“These children are continuing to build upon the work from the past two years that Laurel Dell students and teachers – in collaboration with Youth in Arts and UC Berkeley’s Y-PLAN – have been doing on issues related to sea level rise and the San Rafael 2040 General Plan,” Shirl said. “We expect these students to generate some exciting policy and design recommendations to offer to the Downtown Precise Plan.”
Thank you, Bob, for donating your time and expertise to our future civic leaders!
What do we need to play? How can we make it? How can we work together? Kindergarteners at Laurel Dell Elementary School in San Rafael spent a wonderful day building imaginary playgrounds.
Using large pieces of black foam core board at each table, students applied skills they had previously learned about shaping paper. Twisting long strips around pencils made spirals; making feet with folds allowed them to make swings. Folding accordion style made the stairs they needed to climb to a slide.
The young artists also explored pattern but using paper with patterns and creating their own patterns on plain paper with pastels. Working with Youth in Arts Mentor Artist Cathy Bowman, we talked about other patterns we saw in the classroom and what connections we could make. How could we work together? How could we connect our ideas to make one playground?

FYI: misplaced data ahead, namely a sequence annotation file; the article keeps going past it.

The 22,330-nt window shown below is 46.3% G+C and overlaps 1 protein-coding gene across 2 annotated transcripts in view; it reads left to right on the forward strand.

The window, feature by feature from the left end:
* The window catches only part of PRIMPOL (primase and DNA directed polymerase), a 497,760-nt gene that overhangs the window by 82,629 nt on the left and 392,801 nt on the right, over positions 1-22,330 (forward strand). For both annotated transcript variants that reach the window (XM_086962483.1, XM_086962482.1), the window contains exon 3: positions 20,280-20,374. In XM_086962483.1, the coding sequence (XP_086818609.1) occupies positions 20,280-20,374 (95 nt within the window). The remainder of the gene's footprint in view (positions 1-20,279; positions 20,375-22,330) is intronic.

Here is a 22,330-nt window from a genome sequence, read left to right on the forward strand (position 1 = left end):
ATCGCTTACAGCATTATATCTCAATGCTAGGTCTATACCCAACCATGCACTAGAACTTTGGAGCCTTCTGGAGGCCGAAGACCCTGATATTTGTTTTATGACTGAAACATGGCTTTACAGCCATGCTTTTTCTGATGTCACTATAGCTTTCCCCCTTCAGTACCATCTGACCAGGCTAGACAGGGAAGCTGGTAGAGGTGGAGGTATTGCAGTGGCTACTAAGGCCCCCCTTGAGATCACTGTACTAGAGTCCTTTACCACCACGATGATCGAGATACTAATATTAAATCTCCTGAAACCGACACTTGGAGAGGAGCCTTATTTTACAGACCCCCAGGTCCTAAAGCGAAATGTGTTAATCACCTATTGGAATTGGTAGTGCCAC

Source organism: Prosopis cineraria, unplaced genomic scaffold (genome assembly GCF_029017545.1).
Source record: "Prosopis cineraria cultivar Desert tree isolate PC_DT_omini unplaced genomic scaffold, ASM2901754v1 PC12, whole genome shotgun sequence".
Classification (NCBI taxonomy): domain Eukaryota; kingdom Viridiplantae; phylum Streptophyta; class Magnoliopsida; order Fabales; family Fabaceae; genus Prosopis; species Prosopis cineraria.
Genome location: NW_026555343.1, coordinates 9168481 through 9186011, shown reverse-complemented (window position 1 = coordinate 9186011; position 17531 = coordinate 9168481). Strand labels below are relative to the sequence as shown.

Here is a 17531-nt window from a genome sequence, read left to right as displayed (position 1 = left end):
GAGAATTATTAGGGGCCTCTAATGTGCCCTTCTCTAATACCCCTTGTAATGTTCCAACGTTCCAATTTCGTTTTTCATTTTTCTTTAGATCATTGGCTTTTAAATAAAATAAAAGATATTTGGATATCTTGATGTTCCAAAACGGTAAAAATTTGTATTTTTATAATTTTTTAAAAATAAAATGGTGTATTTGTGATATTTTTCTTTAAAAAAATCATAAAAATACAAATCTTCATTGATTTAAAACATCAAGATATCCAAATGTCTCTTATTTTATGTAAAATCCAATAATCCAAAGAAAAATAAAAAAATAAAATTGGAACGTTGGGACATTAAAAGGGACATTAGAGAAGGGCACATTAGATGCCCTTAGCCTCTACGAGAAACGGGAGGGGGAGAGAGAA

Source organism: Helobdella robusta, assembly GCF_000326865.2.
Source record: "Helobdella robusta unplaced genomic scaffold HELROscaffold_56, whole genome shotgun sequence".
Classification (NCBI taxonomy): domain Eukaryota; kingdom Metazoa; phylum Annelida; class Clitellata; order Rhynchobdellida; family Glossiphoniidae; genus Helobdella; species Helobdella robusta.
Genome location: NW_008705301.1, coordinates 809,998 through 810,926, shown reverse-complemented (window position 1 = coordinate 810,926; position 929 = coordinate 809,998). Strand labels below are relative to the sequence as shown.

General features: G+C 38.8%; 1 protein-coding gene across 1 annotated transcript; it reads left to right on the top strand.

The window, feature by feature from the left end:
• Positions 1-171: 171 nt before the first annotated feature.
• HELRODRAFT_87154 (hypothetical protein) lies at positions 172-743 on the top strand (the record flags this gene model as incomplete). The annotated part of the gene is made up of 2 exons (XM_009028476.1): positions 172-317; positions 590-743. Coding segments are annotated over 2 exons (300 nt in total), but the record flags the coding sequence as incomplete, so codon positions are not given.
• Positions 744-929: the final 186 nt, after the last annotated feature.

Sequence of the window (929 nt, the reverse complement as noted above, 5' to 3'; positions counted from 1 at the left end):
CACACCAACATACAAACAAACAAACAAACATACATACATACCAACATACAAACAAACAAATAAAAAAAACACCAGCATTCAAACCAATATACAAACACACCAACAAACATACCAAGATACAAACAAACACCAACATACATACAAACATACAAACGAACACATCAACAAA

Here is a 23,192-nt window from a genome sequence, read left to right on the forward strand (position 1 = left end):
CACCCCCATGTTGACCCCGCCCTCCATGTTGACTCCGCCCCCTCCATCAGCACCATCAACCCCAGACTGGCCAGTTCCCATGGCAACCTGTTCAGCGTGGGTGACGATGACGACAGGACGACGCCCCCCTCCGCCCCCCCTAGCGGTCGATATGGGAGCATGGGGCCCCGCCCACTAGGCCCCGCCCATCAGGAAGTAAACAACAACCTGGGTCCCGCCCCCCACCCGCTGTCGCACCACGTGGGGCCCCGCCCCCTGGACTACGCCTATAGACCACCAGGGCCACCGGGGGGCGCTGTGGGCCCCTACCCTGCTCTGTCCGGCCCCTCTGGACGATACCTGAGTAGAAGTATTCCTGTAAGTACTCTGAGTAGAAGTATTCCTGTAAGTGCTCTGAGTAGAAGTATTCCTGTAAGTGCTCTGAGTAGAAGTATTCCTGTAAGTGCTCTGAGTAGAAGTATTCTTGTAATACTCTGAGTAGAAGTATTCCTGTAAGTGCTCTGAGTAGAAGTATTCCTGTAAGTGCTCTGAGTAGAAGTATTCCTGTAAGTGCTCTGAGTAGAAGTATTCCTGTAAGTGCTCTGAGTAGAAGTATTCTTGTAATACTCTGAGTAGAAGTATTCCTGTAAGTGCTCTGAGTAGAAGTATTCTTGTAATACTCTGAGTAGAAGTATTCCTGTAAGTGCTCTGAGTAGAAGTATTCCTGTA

The project offered rich opportunities for Social Emotional Learning through collaboration and sharing. When one little boy wanted shiny paper, several of his classmates offered him some. In another class, a student happily translated the instructions for her table mate, an English Language Learner. Teacher Alejandra Vazquez helped students connect the project to their real world experience by pointing to the blacktop outside their temporary classroom. If you could design the playground of your dreams, she asked, what would it look like? If you needed shade from the hot sun, how would you find it?